The History of the VW Campervan

VW Camper

The beginning of the VW Type II bus was just after the Second World War in the Volkswagen factory in Wolfsburg, Germany.

In 1947, Ben Pon (a Dutch importer) noticed the motorised trolleys that carried around parts in the factory were made of running gear and stripped down Beetle chassis. He sketched a design of a Beetle-based van inspired by the strange looking box on wheels in the factory. The following year, the new chief executive of the company saw potential in this idea. In November 1949, the first VW van was officially launched at the Geneva Motor Show.

In March 1950, the German VW factory was producing ten vehicles per day. In the succeeding four decades, the basic design was retained and about five million vehicles were produced during that time. The VW Type II with the rear engine and boxed type body was able to fill the gap in the market – providing a simple but well-built vehicle, and flexible in terms of transport and very cost-effective.

The VW transporter’s unique design enabled the rear seats to be removed and the vacant space for transporting additional loads. Due to its uncomplicated design, VW was able to produce ninety different body combinations in its first five years. These include pick-ups, buses, ambulances, fire engines, beer wagons, refrigerated ice cream vans, mobile butcher shop, delivery vans, milk floats, bread vans, and the renowned camper.

The Split Screens Era

The first generation of VW buses with split screens were produced in 1949 to 1967. These split screen buses, a.k.a. “splitties”, were called as such due to the split windshield and the sweeping V-line front. The simple, reliable air-cooled engine is positioned at the rear.

During the 18-year production of the “splitties”, many notable developments were made. The original buses were designed for better performance and durability. The Kombi and Panel van models also came in at this point. In 1950, the microbus was launched with the famous two-tone paint, fancier upholstery, and the huge cast aluminum VW logo.

In 1951, the Westfalia was introduced. The name originated from the company’s interior conversion contractor named Westfalia-Werke, which was located in Germany’s Westphalia region. The VW campervan was an established model and very popular. It has numerous features including a longer dashboard with clock and radio, and chrome body trim.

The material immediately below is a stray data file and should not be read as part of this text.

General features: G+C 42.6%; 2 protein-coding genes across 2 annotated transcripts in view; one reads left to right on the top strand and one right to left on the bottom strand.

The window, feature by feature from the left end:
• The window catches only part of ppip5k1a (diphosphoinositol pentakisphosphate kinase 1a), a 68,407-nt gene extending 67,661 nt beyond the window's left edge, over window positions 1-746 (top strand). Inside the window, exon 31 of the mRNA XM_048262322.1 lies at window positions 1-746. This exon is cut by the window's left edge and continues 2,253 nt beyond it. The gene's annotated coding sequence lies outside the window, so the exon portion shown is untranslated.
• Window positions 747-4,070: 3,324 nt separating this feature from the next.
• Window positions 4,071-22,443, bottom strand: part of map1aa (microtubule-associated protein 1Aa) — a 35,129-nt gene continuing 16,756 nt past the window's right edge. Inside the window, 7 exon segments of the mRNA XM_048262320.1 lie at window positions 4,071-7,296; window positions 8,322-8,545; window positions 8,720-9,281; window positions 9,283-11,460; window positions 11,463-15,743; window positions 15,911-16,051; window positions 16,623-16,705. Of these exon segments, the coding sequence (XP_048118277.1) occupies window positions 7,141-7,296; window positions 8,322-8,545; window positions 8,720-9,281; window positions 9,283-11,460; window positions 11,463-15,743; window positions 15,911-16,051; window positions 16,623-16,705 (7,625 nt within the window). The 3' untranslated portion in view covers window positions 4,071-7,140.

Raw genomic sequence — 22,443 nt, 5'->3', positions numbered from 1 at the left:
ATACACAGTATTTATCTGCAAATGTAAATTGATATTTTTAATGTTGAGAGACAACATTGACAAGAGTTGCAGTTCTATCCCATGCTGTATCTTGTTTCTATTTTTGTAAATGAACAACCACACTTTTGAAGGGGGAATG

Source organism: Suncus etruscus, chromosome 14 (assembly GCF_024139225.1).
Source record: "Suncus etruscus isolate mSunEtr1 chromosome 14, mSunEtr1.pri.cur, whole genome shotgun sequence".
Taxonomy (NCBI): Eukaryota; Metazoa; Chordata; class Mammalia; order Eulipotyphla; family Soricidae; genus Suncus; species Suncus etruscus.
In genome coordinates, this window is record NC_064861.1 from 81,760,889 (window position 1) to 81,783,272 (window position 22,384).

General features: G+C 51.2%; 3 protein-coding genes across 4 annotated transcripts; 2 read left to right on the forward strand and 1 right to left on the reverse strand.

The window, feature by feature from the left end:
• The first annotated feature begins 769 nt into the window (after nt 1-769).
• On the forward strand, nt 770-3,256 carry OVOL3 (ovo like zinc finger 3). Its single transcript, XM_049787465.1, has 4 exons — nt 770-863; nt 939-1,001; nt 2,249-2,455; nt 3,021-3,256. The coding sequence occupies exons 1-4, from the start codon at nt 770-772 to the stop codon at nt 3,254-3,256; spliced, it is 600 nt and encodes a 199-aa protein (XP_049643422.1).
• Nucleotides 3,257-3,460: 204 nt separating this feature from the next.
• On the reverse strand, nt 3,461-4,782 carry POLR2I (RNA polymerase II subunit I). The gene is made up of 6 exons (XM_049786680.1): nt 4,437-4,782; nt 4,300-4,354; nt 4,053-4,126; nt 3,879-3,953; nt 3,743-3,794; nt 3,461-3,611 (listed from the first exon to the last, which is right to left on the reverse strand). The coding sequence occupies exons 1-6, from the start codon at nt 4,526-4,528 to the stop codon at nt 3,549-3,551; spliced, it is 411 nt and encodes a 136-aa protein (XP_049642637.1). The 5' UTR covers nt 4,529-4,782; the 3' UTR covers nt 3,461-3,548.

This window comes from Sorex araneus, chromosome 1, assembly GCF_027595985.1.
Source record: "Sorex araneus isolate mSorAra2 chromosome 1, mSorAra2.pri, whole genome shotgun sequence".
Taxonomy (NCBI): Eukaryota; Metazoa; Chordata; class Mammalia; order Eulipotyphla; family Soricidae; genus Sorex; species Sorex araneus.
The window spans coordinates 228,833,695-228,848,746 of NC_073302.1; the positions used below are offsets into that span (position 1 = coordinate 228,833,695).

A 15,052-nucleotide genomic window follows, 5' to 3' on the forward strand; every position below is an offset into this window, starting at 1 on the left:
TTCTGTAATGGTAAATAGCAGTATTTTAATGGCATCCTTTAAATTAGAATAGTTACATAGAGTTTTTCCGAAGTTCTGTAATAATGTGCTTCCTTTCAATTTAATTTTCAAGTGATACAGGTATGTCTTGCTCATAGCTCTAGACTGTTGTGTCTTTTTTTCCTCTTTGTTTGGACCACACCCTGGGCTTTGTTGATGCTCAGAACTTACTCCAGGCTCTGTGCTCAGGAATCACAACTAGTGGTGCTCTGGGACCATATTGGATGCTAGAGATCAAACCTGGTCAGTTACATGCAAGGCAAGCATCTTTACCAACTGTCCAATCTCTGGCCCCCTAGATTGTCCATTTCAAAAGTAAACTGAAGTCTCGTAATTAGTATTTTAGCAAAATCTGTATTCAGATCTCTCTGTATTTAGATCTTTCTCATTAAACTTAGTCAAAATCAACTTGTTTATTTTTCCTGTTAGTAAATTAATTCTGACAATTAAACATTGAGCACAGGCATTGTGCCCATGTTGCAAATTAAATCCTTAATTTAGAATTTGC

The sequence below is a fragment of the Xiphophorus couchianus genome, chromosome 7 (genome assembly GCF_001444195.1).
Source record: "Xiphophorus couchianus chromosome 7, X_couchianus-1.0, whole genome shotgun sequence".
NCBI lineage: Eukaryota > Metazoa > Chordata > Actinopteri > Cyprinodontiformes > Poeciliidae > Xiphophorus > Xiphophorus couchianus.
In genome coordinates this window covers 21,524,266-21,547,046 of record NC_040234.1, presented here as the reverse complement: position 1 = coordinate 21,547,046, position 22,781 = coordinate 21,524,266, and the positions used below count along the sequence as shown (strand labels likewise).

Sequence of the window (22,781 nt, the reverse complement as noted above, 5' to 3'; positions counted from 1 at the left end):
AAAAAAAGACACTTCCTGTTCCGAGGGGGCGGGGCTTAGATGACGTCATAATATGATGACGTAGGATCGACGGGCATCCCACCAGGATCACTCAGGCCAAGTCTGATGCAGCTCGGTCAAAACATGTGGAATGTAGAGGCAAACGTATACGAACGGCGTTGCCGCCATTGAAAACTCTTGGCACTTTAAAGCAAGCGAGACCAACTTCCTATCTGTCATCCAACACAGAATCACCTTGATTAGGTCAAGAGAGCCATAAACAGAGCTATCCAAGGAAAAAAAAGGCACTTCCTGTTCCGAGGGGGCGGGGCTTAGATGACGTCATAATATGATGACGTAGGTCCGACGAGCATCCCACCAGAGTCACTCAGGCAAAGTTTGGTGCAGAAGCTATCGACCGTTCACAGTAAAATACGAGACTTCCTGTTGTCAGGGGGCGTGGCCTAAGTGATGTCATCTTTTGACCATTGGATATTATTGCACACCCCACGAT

The VW Camper was released in the United States in the mid-1950s. It was a success and by 1963, over 150,000 units were sold.

The Bay Style Windows and Wrap-around Bumpers

In 1968, the split screen version was replaced by the “early bay” style window version. The bay style brought drastic changes in the suspension and engines fitted with stabilising back bar. Wind-down windows and single piece windshield were added, and just about every moving part of the vehicle was changed.

The “late bay” was introduced in 1973. During this time, the wrap-around bumpers were updated into the square style, the front indicators were moved higher to the new grille, and larger engine options were also made available – 1600cc, 1700cc, 1800cc and 2000cc.

The “bay style” made the VW campervan successful and it was larger than the previous “splitty”. Bay style vans were also converted by different companies such as Devon, Danbury, Viking, Dormobile, and Westfalia. They offered varying interior configurations for storage, cooking, and sleeping, and different types of roof ranging from straight-up vertical pop tops, to front, side, and rear hinging.

In 1979, the last bay was produced, which also marked the end of the renowned VW air-cooled engine. Between August 1967 and July 1979, the company had rolled out over 3 million bay window vans.

In the following years, the T25 and T4 were produced, and the immensely successful VW camper continues in the subsequent T5 model. The iconic splitty and bay versions are still remarkable to this day, that many collectors and independent companies restore and conserve them for the enjoyment of the present and, hopefully, the future generations.

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